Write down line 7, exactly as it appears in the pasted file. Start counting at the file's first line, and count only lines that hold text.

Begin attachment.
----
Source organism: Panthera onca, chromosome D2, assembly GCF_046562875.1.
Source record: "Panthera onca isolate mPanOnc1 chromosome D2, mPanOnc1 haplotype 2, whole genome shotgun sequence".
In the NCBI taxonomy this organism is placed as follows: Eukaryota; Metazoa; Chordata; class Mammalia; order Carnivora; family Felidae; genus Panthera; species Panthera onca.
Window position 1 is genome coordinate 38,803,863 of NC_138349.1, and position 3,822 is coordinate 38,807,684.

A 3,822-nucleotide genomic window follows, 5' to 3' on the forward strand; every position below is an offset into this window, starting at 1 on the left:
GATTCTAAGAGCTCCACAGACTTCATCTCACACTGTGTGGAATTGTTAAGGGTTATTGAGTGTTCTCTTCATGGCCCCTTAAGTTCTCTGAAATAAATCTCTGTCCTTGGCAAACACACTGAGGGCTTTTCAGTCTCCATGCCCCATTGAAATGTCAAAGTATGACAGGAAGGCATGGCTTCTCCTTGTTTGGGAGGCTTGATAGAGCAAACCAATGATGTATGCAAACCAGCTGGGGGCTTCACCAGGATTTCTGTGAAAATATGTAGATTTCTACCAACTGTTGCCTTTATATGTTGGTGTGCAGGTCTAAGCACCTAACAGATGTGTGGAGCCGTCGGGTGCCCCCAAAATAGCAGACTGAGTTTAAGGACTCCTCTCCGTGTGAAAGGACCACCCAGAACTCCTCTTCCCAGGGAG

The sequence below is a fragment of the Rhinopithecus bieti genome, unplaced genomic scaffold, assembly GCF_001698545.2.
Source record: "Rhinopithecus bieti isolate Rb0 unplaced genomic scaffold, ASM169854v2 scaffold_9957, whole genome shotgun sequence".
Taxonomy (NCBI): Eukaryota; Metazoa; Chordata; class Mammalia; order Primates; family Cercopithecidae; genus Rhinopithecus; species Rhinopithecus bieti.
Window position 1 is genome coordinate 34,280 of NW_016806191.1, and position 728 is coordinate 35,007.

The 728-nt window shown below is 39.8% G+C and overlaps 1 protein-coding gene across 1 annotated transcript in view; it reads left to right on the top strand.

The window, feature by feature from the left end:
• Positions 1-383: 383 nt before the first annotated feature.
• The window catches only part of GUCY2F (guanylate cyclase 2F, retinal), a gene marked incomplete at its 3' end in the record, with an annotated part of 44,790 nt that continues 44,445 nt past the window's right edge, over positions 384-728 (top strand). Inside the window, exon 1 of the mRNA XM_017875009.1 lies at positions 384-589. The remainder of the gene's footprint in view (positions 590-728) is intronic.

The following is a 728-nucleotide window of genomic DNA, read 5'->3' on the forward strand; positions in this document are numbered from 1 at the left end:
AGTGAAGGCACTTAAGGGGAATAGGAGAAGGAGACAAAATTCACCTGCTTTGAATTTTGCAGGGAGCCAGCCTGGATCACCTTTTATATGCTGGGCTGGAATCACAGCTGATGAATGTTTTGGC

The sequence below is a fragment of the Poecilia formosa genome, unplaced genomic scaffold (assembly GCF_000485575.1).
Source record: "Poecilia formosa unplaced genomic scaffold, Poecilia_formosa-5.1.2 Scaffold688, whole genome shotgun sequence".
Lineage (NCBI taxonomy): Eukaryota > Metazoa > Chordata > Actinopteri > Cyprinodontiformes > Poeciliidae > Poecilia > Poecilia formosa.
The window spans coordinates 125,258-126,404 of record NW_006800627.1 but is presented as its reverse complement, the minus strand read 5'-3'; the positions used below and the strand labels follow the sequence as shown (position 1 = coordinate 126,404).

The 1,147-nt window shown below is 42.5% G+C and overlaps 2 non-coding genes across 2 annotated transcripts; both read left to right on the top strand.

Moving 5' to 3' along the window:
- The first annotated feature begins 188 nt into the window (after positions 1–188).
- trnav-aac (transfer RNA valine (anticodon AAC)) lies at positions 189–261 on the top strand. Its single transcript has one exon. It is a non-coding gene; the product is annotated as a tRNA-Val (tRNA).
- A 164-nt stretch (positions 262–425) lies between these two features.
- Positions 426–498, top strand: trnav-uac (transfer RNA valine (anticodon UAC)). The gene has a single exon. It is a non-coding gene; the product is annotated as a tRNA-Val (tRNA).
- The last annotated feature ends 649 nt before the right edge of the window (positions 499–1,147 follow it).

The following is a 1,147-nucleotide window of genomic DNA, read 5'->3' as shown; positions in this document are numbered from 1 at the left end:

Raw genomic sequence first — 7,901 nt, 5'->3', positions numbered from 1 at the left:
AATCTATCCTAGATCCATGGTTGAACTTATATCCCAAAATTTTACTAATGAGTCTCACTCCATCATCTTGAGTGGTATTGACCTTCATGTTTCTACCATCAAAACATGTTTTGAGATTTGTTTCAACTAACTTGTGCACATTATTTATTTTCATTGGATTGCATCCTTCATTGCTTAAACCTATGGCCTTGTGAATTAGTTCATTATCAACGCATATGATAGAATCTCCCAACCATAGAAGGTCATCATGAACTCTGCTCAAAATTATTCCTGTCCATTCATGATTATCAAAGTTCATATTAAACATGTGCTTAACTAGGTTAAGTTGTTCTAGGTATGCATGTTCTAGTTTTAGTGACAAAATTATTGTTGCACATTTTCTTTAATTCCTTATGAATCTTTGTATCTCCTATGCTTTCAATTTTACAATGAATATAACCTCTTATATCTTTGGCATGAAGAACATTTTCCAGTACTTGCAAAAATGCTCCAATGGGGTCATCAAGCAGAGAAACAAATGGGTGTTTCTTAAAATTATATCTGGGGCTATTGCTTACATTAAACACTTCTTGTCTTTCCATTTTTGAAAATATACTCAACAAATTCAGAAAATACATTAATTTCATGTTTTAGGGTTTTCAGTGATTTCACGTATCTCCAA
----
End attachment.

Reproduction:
The sequence below is a fragment of the Rhinopithecus bieti genome, unplaced genomic scaffold, assembly GCF_001698545.2.